Diagnostic Value of Testosterone, Free Testosterone, and Free Androgen Index in Polycystic Ovary Syndrome

Program: Abstracts - Orals, Featured Poster Presentations, and Posters
Session: SAT 532-553-Hyperandrogenic Disorders
Saturday, June 15, 2013: 1:45 PM-3:45 PM
Expo Halls ABC (Moscone Center)

Poster Board SAT-532
Hong N Bui*1, Patrick M Sluss2, Stuart Blincko3, Dirk L Knol1, Marinus A Blankenstein4 and Annemieke C Heijboer4
1VU University Medical Center, 2Massachusetts General Hospital, Boston, MA, 3Abbott Diagnostics, Wisbaden, Germany, 4VU University Medical Center, Amsterdam, Netherlands
The introduction of more accurate methods for testosterone (T) analysis, such as liquid chromatography-tandem mass spectrometry (LC-MS/MS) or next-generation immunoassays, may assist in reaching a consensus on the definition of hyperandrogenism, one of the diagnostic criteria of polycystic ovary syndrome (PCOS). The objective of the study was to determine reliable reference intervals for T, free testosterone (fT), and free androgen index (FAI) and to test the discriminative value of these parameters in a PCOS-population using accurate methods.

Serum was obtained daily during a normal menstrual cycle from 25 healthy women who were characterized by physical and biochemical examination (743 data-points). A single serum was obtained from 43 PCOS-patients. T was measured by LC-MS/MS and by Architect® 2ndGeneration Testosterone Immunoassay (1). Sex hormone-binding globulin was measured to calculate fT (2: Vermeulen) and FAI (100*[T]/[SHBG]).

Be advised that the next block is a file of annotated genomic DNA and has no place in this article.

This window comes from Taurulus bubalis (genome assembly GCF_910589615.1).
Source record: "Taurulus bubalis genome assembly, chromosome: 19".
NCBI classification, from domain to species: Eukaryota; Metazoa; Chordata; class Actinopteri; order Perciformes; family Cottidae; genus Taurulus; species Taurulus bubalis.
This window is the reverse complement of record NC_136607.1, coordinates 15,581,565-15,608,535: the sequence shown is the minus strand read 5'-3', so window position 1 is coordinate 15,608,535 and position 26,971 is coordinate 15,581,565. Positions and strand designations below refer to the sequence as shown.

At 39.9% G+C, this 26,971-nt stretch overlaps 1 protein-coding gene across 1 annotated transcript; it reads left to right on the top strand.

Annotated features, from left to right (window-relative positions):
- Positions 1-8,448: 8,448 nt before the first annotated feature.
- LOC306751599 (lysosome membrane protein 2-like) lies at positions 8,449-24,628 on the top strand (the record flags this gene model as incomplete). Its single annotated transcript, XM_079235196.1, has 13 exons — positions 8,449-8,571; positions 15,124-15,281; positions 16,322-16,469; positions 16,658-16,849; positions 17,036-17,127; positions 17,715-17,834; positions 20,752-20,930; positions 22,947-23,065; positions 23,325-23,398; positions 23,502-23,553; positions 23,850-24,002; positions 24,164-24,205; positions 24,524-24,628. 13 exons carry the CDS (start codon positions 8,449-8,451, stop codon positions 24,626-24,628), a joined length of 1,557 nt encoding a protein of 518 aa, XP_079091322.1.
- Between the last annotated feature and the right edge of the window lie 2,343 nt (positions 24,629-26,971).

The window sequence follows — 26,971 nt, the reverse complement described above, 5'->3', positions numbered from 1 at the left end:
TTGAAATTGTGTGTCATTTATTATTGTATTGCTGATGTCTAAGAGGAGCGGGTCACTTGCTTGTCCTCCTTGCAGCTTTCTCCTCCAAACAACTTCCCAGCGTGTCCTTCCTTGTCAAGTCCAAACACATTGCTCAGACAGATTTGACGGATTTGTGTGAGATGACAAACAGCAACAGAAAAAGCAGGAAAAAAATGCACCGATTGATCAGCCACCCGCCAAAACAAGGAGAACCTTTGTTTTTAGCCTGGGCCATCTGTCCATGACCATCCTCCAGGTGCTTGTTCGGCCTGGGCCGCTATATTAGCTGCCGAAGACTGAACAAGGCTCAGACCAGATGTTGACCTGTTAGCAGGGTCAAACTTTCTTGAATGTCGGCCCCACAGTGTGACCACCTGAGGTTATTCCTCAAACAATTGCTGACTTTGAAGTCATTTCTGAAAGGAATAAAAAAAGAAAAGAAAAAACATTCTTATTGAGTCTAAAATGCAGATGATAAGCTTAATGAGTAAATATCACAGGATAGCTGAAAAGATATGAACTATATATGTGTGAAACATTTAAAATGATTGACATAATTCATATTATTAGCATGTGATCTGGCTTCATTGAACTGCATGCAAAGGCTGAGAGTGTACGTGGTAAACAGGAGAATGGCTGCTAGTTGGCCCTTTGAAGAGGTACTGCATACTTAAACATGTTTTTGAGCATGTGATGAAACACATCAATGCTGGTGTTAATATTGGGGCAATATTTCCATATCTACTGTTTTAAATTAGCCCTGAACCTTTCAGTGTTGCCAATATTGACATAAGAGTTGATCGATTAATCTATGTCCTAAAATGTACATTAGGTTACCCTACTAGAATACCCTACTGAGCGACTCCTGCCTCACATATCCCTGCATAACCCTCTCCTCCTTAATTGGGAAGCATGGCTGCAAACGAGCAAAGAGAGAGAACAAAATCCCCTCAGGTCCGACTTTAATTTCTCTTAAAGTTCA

The reference intervals (central 95%) were calculated taking the underlying data structure into account, T=0.3–1.6nmol/L and 0.5–2.0nmol/L, fT=5.2–26pmol/L and 7.2–33pmol/L, and FAI=0.4–2.9 and 0.6–4.4, by LC-MS/MS and immunoassay, respectively. In healthy subjects, T, fT, and FAI levels were significantly higher mid-cycle, although a peak was not discernable in all individuals. This indicates that application of the reference ranges is valid for all phases of the menstrual cycle. The values found in PCOS-patients were 1.5nmol/L (0.6–3.2), 31pmol/L (9–60), and 3.8 (0.8–15) (median (range)) for T, fT, and FAI, respectively, by LC-MS/MS. By immunoassay, this was 1.6nmol/L (0.7–2.9), 32pmol/L (12–62), and 4.3 (1.1–16), respectively. The area under the curve of receiver operator characteristic plots were 0.84, 0.91, and 0.91 for T, fT, and FAI, respectively, by LC-MS/MS and 0.83, 0.90, and 0.89, respectively, by immunoassay.

Apart from providing reliable reference ranges, our data confirm the importance of taking SHBG into account when assessing androgen status in patients evaluated for PCOS.

(1) Bui et al, Steroids 2013;78:96-101 (2) Vermeulen et al, J Clin Endocrinol Metab 1999;84:3666-72

Disclosure: SB: Employee, Abbott Laboratories. Nothing to Disclose: HNB, PMS, DLK, MAB, ACH

*Please take note of The Endocrine Society's News Embargo Policy at http://www.endo-society.org/endo2013/media.cfm

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